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Shelby Genzmer

on 4 February 2014

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Transcript of Tissues

Epithelial Tissue
Location : Covers body surface, cover and line internal organs, compose glands.
Description : Lack blood vessels, tightly packed cells
Function : Protection, absorption, excretion
Simple Squamous Epithelium
Single layer of thin flattened cells. Tightly packed together, and their nuclei are usually broad and thin.
Simple Cuboidal Epithelium
Single layer of cube-shaped cells. Centrally located, spherical nuclei. Covers the ovaries and lines most of the kidney tubules and the ducts of certain glands. In the kidneys this tissue secretes, and absorbs.
Simple Columnar Epithelium
Longer than they are wide. Composed of a single layer of cells with elongated nuclei, located at about the same level near the basement membrane. Line the uterus, and portions of the digestive track, including the stomach, small, and large intestines.
Squamous = Thin flattened cells
Cuboidal = Cube-shaped
Simple = One layer
Stratified = Multiple layers
The tissue is thick which enables it to protect underlying tissue. It secretes digestive fluids, and absorbs nutrients from digested food.
Pseudostratified Columnar Epithelium
It appears to be stratified, but they are not. The nuclei lie at two or more levels in the row of cells.
Line the passages of the respiratory system. The mucus-covered lining are sticky and trap dust and microorganisms that enter with the air.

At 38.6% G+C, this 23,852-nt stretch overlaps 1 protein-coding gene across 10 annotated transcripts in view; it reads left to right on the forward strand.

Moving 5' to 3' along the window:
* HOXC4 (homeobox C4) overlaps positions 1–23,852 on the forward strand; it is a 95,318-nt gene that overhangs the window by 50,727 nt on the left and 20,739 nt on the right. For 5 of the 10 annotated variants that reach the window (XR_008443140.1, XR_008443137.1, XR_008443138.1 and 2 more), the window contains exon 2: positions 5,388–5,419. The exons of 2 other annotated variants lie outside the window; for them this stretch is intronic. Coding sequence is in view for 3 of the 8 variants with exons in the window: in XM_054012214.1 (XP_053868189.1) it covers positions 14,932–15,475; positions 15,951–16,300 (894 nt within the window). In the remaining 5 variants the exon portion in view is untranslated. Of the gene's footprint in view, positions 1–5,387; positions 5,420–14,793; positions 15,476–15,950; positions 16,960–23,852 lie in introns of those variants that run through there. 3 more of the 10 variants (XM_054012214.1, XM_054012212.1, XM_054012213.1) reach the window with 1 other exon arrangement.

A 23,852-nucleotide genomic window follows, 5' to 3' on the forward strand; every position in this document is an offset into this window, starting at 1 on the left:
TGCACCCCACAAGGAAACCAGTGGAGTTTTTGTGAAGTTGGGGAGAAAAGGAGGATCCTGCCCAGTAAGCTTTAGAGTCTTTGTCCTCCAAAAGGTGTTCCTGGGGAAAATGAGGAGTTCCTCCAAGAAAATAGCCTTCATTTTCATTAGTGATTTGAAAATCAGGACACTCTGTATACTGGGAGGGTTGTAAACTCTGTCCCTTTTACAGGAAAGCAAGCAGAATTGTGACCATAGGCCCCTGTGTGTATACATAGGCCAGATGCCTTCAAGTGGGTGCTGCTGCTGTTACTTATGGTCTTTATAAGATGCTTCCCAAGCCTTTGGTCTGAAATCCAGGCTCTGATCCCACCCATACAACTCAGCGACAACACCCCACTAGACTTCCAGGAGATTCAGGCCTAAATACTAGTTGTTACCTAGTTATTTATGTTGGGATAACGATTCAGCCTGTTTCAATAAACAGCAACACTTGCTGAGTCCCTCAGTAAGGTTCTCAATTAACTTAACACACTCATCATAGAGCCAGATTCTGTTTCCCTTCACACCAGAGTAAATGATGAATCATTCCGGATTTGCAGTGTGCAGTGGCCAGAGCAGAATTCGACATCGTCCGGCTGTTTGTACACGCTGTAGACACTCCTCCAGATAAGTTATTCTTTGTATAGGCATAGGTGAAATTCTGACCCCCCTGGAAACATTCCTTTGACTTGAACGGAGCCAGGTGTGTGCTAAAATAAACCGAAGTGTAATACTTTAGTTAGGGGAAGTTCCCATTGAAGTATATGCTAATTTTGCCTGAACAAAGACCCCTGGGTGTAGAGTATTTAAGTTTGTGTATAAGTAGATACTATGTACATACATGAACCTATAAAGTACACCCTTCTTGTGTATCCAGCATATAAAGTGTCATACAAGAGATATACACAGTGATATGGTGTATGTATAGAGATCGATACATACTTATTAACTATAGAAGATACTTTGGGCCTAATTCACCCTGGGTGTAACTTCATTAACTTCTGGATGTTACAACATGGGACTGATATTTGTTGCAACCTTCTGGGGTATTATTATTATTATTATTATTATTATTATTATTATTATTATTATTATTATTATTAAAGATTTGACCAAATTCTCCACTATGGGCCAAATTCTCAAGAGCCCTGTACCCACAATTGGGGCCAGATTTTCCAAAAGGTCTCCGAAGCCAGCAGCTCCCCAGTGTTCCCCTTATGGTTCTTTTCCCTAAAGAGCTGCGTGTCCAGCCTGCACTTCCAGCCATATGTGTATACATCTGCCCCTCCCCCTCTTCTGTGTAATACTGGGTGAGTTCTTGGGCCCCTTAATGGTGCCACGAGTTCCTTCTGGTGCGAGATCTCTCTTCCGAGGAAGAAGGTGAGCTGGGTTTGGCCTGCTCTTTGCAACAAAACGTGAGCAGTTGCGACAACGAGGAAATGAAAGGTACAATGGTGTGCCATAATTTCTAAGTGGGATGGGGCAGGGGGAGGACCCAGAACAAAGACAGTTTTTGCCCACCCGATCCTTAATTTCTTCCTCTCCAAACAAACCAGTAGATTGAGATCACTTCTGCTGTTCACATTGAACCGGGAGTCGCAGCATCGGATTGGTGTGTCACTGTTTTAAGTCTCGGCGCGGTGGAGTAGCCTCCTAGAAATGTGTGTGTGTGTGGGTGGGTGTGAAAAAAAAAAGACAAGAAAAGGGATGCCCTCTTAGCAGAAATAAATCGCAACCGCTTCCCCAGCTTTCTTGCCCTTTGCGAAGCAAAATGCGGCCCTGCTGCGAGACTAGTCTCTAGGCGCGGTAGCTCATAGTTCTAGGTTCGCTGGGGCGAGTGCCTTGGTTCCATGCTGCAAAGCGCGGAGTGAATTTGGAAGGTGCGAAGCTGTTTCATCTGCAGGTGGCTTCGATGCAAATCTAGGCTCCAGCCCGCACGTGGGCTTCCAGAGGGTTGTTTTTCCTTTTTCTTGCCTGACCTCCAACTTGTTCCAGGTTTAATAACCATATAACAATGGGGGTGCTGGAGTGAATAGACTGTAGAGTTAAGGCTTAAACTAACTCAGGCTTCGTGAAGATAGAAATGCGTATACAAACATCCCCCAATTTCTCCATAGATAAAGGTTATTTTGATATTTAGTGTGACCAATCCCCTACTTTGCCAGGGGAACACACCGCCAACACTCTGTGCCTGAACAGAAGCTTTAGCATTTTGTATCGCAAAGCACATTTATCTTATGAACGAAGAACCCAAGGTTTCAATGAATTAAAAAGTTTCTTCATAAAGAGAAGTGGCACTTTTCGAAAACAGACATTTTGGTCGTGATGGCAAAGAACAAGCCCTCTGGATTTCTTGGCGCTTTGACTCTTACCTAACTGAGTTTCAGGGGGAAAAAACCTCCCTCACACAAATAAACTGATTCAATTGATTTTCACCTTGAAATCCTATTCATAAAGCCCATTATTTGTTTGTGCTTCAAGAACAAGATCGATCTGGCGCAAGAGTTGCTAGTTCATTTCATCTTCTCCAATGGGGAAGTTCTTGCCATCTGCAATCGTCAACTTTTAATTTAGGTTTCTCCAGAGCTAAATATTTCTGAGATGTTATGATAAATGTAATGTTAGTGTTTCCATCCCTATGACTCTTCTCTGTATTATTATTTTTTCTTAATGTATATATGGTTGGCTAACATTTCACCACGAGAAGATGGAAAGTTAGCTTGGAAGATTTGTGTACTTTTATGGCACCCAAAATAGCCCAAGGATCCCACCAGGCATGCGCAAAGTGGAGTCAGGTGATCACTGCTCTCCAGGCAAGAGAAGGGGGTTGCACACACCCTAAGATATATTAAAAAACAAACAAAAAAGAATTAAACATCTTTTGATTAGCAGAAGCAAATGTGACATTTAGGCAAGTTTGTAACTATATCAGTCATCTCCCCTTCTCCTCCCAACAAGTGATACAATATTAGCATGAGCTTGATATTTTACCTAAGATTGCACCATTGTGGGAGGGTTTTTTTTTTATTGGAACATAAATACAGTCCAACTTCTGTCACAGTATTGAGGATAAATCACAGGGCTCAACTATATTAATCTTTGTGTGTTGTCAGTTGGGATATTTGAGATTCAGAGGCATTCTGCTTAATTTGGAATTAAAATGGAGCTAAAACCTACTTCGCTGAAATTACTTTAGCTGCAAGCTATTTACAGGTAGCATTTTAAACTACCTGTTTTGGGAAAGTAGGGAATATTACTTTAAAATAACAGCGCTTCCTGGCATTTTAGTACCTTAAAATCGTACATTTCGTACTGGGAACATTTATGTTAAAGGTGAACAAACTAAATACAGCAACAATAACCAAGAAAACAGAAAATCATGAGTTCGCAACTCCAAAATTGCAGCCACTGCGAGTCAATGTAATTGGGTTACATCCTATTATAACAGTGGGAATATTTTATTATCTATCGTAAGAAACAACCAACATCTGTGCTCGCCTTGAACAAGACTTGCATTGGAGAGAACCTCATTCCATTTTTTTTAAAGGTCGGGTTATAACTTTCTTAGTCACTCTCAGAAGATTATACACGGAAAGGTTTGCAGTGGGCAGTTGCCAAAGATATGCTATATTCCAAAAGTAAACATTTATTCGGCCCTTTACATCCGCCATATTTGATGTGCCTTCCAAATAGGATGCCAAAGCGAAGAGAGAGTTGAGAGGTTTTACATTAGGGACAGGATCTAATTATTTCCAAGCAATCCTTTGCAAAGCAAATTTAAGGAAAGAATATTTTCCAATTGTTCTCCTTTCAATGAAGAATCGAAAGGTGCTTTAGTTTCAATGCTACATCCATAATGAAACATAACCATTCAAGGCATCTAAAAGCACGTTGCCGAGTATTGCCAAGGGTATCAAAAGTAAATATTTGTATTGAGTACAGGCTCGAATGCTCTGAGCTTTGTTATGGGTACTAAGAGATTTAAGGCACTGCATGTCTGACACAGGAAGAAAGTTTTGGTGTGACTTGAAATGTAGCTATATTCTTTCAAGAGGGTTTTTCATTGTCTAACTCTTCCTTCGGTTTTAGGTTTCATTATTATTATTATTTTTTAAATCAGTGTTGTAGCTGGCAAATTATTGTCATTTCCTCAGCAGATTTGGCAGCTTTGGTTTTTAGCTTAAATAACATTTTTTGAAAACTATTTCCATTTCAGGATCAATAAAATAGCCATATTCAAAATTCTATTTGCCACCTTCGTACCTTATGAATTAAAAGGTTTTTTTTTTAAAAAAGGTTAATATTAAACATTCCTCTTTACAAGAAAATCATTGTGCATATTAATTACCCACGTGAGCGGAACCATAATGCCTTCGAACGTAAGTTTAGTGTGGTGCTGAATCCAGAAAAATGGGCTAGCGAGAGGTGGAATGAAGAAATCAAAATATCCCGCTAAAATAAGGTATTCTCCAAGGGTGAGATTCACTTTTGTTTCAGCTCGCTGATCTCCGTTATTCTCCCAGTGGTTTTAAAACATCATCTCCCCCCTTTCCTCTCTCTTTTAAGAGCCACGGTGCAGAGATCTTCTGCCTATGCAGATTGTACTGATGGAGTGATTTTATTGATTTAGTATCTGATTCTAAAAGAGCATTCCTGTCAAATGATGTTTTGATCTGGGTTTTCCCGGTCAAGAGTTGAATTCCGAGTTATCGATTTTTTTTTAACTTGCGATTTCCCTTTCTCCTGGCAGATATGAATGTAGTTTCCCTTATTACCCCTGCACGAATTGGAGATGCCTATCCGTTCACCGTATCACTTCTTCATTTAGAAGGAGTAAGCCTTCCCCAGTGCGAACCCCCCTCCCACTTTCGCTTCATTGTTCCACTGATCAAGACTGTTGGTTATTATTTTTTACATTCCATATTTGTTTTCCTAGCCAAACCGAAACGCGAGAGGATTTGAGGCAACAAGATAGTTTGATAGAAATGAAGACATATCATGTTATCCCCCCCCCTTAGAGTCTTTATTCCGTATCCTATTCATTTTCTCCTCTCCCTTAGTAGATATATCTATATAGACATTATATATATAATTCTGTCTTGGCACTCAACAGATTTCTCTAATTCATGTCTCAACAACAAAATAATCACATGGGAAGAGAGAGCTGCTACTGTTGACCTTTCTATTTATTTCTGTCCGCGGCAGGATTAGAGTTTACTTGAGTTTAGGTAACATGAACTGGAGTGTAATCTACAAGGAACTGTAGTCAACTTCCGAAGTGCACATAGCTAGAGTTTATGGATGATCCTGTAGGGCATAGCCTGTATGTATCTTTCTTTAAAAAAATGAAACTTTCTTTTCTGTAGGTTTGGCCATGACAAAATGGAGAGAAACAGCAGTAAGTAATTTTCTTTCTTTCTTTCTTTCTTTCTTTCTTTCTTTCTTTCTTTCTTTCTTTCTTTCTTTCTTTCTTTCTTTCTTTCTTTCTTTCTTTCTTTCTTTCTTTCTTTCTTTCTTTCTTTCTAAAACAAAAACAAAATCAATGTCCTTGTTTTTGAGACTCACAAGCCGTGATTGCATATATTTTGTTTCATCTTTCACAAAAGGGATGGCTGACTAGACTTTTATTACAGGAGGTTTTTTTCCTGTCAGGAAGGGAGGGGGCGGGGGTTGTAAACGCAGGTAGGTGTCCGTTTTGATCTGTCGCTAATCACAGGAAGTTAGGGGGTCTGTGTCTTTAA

Stratified Squamous Epithelium
Tissue is relatively thick. Cells divide in the deeper layers, and the new layers push old ones farther out.
Form the outer layer of the skin.
Stratified Cuboidal Epithelium
Consists of two or three layers of cuboidal cells that form the lining of a lumen.
Lines the large ducts of the mammary glands, sweat glands, salivary glands, and pancreas.
Stratified Columnar Epithelium
Consists of several layers of cells. The basal layers consists of cuboidal cells.
Found in the male urethra and ductus deferens and in parts of the pharynx.
Transitional Epithelium
Forms the inner lining of the urinary bladder, and lines the ureters and the superior urethra.
Transitional Epithelium forms a barrier that helps prevent the contents of the urinary tract from diffusing back into the internal environment.
Glandular Epithelium
Composed of cells specialized to produce and secrete substances into ducts or into body fluids.
Open onto surfaces, such as the skin of the lining of the digestive tract
Connective Tissue
Location : Widely distributed throughout the body.
Description : Good Blood supply, cells are farther apart than epithelial cells
Function : Bind, support, protect, fill spaces, store fat, produce blood cells.
Most common type of fixed cell in connective tissue. Large star-shaped cells produce fibers by secreting proteins into the extracellular matrix of connective tissue.
Originates as white blood cells, and are almost as numerous as fibroblasts in some connective tissues. Specialized to carry on phagocytosis.
Mast Cell
Large, and widely distributed in connective tissues. They are near blood vessels. Release heparin, which promotes some of the reactions associated with inflammation and allergies.